Sunday, February 10, 2013
Never one for football or basketball in high school, I did go out for one year of track as a freshman. I usually came in last, so I didn't bother the next year. Years later, I took advantage of two weeks' free class at the local taekwondo club. After the two weeks, I stayed with it and have enjoyed the sport for over twenty years. I've achieved many goals in those years but one goal I really wanted, was to be physically fit.
My stature was small in school and I filled out after college. I've tried several times to get into shape. A New Year's resolution many years ago had me running in the middle of winter and exhausted after only two hundred yards. Since, I've gone many rounds of this and that routine. Last April, I asked my taekwondo instructor what exercise program he thought best. I had seen those Insanity info-mericals on television and though the program looked a little extreme, I really wanted to get serious about reestablishing a workout routine to stay healthy.
He suggested a free program developed by one of my organization's high ranks and can be found at warriorxfit.com. Based on the belt colors, you spend only twenty minutes on six exercises. You log the results and progress up in 'rank'. The only equipment needed is a resistance tube. I've found it enjoyable and although I may not be the next Mr. Universe, I've lost weight and built muscle and stamina.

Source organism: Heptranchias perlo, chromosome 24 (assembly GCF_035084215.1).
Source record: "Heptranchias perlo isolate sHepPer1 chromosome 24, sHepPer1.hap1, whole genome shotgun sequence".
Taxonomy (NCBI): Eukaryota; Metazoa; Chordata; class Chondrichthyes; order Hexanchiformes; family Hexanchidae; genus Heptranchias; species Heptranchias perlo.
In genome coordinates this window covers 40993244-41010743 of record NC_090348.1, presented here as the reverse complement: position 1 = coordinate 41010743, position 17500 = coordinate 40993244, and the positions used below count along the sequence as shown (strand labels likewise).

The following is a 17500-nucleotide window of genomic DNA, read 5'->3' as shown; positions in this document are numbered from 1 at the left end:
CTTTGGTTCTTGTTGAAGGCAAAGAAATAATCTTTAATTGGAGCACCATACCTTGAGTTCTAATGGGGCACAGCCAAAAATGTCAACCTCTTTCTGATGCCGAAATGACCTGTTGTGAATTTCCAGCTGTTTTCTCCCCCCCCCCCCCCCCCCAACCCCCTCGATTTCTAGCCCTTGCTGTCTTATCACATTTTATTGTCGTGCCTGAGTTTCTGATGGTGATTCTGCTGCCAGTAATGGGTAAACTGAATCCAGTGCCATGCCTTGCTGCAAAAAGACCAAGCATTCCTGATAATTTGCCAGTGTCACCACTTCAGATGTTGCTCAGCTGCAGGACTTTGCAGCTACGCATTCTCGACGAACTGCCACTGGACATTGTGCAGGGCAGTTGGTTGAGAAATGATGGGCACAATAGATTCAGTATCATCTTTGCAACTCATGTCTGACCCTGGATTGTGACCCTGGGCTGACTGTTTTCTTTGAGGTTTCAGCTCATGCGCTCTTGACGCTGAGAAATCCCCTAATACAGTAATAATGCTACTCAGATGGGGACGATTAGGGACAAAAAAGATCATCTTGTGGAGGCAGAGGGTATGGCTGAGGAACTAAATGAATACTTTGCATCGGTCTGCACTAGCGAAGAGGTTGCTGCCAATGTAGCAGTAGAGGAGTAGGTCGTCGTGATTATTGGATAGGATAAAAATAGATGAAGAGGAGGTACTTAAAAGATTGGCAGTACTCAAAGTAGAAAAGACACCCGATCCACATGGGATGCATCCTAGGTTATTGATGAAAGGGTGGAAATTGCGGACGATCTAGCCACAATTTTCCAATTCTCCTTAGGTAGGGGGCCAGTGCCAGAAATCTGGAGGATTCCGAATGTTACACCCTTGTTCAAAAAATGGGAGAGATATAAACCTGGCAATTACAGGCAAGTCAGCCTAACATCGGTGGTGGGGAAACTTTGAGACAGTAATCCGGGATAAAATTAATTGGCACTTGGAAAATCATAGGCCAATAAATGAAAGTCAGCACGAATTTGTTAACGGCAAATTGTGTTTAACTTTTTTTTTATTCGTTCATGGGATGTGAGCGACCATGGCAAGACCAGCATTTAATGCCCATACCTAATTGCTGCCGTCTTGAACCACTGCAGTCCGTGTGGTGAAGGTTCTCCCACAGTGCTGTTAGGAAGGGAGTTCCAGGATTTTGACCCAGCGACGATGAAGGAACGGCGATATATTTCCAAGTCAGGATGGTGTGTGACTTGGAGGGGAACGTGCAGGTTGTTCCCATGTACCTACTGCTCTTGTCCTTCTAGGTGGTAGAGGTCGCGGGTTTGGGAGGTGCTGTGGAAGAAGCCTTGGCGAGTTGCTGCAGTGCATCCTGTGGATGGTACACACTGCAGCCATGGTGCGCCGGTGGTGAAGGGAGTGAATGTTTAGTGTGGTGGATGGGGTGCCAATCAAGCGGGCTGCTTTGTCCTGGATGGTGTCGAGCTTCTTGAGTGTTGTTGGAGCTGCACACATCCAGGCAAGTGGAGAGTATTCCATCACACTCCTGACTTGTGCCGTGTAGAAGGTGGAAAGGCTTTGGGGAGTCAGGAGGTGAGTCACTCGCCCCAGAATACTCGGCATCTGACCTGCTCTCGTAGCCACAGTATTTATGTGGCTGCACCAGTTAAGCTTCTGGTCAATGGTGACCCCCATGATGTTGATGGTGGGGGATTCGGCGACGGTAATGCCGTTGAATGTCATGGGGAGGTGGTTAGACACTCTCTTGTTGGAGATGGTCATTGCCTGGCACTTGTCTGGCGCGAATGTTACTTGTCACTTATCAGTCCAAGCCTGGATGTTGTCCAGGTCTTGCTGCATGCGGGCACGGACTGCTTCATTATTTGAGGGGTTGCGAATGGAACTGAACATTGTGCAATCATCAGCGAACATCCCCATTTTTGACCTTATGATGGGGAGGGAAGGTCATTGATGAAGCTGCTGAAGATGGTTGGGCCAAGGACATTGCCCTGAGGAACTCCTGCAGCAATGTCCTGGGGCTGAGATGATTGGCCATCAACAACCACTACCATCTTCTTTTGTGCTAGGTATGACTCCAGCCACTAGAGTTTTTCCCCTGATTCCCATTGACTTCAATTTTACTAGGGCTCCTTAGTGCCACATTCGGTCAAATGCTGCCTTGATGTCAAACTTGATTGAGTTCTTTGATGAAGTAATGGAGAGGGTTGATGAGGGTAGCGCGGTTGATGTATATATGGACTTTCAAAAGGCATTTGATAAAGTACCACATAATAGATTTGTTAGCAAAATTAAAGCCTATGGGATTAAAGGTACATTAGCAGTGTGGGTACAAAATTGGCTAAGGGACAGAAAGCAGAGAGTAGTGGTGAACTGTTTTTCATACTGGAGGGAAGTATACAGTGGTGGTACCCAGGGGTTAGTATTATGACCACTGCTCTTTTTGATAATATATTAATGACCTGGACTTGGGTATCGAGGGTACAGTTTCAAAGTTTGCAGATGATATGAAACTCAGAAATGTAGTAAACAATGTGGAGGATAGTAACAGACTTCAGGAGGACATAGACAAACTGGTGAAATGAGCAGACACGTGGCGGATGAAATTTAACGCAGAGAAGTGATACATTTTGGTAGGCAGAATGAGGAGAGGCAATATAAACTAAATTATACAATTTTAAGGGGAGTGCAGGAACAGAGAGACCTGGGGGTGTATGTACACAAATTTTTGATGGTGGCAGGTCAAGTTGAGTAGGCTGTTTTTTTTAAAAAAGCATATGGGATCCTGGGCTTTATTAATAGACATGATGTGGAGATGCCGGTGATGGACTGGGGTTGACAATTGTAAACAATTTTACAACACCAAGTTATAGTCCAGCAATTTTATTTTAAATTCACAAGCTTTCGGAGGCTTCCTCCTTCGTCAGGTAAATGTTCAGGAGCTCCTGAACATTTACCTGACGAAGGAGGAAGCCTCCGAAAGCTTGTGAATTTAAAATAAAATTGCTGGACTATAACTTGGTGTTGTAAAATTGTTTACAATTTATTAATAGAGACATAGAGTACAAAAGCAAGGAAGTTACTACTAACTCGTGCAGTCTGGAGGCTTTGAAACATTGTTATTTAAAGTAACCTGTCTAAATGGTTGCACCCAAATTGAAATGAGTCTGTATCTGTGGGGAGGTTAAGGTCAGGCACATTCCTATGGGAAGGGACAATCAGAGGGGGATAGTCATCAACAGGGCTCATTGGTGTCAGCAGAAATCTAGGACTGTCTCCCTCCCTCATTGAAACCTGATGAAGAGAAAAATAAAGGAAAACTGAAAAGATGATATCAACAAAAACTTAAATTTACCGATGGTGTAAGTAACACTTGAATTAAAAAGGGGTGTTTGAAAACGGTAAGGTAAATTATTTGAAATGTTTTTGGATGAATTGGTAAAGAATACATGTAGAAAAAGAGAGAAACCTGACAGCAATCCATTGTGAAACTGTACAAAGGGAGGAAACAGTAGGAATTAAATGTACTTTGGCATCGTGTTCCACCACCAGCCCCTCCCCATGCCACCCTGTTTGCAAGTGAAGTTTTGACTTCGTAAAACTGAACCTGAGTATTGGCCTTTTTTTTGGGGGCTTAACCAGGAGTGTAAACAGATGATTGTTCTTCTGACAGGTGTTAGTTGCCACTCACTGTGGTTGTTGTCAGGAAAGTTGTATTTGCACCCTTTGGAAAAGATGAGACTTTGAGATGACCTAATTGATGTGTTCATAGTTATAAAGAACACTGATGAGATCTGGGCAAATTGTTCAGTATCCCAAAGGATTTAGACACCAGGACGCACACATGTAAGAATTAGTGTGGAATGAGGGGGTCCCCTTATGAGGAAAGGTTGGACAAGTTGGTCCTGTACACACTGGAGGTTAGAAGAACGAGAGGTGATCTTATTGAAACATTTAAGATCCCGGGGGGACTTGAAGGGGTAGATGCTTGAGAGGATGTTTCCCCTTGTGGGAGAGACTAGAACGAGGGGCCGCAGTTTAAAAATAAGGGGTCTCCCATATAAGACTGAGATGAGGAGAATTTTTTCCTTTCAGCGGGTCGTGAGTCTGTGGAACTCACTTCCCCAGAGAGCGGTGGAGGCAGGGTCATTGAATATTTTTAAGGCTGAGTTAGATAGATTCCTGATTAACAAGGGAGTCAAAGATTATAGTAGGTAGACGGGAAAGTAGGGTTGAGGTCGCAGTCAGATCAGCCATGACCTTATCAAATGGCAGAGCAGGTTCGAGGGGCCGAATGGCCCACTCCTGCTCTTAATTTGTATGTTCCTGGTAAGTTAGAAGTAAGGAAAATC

I've achieved this success through discipline. I think if you are going to have any kind of success, you need discipline. My problem has always been that I don't have somebody looking over my shoulder urging me to work out. I have to be strong-willed enough to go up to the club by myself and complete either complete my warrorxfit exercises for the day or to improve my martial arts skills.
Writing demands the same discipline. Laziness won't complete a novel. Writing is tough. It really is. I've seen too many people give up because they have no discipline. Writers may write, but they also have to achieve. Sure, I've heard the excuses: “Life gets in the way.” “I have commitments.” “I have obligations.”
I understand these statements and I've made them myself from time to time. However...
You know what the 'however' is. I didn't stick with my early attempts at exercising because I didn't have the motivation. I really didn't want to stay committed. People who begin a book, but never get past the first or second chapter, or keep restarting or get too deep into the minutiae of writing aspects (outlines, character profiles, etc.) and never finish a first draft, really don't want to write. The excuses become hollow because there's no discipline.
Do you have to write every day? Do you have to write 5000 words each time? No. You find what works for you. You want your goal to be reasonable yet challenging. My last goal was to complete the first draft of my next Mallory Petersen mystery by the end of 2012. I achieved that goal with a few days to spare. How? Discipline. I pushed myself to write. I conducted research on days away from work. In the rain. When I was tired. When I had other commitments I couldn't neglect. I made time to write.
Warriorxfit is exhausting and my muscles get sore. I'm tired and sweaty when I'm finished. But I love the results. Writing is exhausting and my brain aches. I'm tired and drained when I'm finished. But, again, I love the results.
So get out there and crack the whip at yourself. You'll have support from fellow writers, but it comes down to YOU.